The takeaway for me? Fewer top-down views from newscasts using Google Earth, and more video content that helps tell a richer story.
As for what Stewart’s contract with HBO entails, it won’t be a regular talkshow-esque television show — at least not at first. Deadline said Stewart will focus on short-form digital-first content as well as potential films and longer series.

New Flash Beta Dialing Into Phones

Adobe (s ADBE) will on Tuesday release developer betas of Flash Player 10.1 for the web and AIR 2 for the desktop. Both runtimes are to be released to the public in the oh-so-very narrow and specific time frame of “the first half of 2010.” Key to plans for the next year is compatibility on netbooks and smartphones — first up for Adobe is full Flash functionality on x86-based netbooks, then the Palm OS (s PALM), then Android (s GOOG). RIM (s RIMM) has also said it will bring Flash to BlackBerries in 2010, and AIR is also due for mobile later next year.
A side benefit of these mobile optimizations is that Flash on Windows desktop will in turn get hardware decoding of H.264 video and graphic acceleration, said Tom Barclay, senior product marketing manager, Adobe Flash Platform. Adobe has also added support for multitouch and gestures for both phones and Windows 7. Update: Some mobile devices will also get graphics acceleration; it is not available for PCs.
There are also neat new features like microphone access from within Flash — so developers can access binary data from wave forms from a computer’s microphone and manipulate them. Guess what that means? Opportunities for developers to create in-Flash Auto-Tune and karaoke. (Whoo!)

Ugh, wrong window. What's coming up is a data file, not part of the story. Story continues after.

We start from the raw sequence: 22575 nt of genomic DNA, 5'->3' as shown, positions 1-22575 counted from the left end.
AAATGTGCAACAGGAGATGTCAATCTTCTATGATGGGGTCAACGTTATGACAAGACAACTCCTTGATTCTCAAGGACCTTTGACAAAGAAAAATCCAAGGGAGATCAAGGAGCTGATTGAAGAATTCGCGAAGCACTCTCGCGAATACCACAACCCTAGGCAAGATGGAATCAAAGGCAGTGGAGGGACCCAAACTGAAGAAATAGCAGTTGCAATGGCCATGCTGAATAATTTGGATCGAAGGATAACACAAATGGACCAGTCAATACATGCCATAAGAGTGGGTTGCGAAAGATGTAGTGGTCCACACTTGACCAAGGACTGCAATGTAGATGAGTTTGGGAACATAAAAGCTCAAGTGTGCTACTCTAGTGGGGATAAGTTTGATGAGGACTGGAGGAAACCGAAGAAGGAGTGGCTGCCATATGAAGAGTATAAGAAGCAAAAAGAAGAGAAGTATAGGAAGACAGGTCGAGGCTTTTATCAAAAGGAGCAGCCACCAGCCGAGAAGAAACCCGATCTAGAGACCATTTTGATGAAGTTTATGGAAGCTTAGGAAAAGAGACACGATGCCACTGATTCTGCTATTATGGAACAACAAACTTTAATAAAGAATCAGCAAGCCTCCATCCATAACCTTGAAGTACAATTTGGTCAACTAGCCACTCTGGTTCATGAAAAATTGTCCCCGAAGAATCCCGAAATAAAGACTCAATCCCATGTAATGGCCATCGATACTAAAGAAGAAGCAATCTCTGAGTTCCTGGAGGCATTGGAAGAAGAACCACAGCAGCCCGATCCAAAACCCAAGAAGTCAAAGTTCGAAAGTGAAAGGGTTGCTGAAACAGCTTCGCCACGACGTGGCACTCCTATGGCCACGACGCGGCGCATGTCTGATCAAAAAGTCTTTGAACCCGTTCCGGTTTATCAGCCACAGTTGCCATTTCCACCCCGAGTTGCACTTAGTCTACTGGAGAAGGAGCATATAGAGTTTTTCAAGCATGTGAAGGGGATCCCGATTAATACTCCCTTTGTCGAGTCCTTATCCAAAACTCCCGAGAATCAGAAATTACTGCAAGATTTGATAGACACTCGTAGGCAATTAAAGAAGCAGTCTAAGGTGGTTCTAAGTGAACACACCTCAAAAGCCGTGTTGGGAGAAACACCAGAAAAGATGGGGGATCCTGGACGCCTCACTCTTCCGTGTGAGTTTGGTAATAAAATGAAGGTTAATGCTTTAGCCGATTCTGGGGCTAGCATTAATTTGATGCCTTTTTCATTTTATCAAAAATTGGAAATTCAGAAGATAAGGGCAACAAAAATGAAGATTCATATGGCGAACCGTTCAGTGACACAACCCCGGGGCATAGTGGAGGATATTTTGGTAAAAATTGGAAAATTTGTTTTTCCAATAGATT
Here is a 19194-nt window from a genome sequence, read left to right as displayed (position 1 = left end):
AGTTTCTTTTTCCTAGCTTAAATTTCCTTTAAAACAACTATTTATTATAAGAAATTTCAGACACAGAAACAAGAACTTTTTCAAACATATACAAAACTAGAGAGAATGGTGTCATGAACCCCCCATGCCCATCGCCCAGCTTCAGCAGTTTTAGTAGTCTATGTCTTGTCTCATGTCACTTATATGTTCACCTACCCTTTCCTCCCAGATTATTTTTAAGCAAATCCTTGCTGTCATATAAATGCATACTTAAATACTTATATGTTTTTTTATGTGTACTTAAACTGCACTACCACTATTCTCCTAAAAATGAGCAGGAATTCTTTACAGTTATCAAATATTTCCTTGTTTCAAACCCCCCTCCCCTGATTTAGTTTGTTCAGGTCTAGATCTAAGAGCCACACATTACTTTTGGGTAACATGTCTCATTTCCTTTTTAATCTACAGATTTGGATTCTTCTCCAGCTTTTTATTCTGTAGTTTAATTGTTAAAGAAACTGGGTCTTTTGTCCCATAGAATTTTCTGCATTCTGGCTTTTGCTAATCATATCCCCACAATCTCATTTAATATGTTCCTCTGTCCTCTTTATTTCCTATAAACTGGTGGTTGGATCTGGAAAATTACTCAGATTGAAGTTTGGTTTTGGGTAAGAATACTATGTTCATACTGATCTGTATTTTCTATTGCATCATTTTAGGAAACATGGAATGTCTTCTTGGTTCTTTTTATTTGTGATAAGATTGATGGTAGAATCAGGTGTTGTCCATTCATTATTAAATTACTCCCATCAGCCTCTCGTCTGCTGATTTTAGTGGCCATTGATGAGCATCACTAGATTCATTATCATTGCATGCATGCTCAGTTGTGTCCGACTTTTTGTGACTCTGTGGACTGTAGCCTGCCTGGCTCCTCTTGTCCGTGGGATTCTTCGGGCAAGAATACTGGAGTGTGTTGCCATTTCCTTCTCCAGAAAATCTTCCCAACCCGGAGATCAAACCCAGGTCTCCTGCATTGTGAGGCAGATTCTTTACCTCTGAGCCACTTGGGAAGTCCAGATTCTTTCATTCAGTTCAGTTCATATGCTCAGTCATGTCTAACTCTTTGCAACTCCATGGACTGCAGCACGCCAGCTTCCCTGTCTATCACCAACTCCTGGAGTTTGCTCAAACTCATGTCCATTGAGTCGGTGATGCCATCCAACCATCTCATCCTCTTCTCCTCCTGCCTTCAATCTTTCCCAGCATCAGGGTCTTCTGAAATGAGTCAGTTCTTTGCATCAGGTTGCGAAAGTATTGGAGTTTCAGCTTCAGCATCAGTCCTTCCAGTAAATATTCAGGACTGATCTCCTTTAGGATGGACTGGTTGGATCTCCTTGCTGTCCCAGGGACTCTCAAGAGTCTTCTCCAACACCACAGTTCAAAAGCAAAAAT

Also, as expected, the beta will support client-side file based encryption, HTTP streaming, in-browser DRM and improved buffering — though those will be more fully appreciated as we get closer to the actual product releases and developers are making things for real audiences.
Somewhat left out of this push is televisions, which can only get Flash Lite for now, but Barclay said to expect fuller support later next year.

Here Come the Specialty Clouds

Yesterday AMD (s AMD) announced that it was building a specialty supercomputer to deliver gaming through a computing cloud. Aside from the coolness of being able to play your video games on an iPhone, pause them, and pick them up at home, the news bolsters the cloud business model — taking it beyond storage and run-of-the mill computing into the realm of specialty clouds.

Now that businesses and vendors are growing more comfortable with the pools of virtualized computing resources, it makes sense to start talking about what — other than the next great startup — can work on clouds. Combine this willingness to explore the cloud with the rise of general purpose computing on the graphics processor and you get the type of specialty cloud that AMD and its partner Otoy (makes software to access the graphics cloud) are building. Read More about Here Come the Specialty Clouds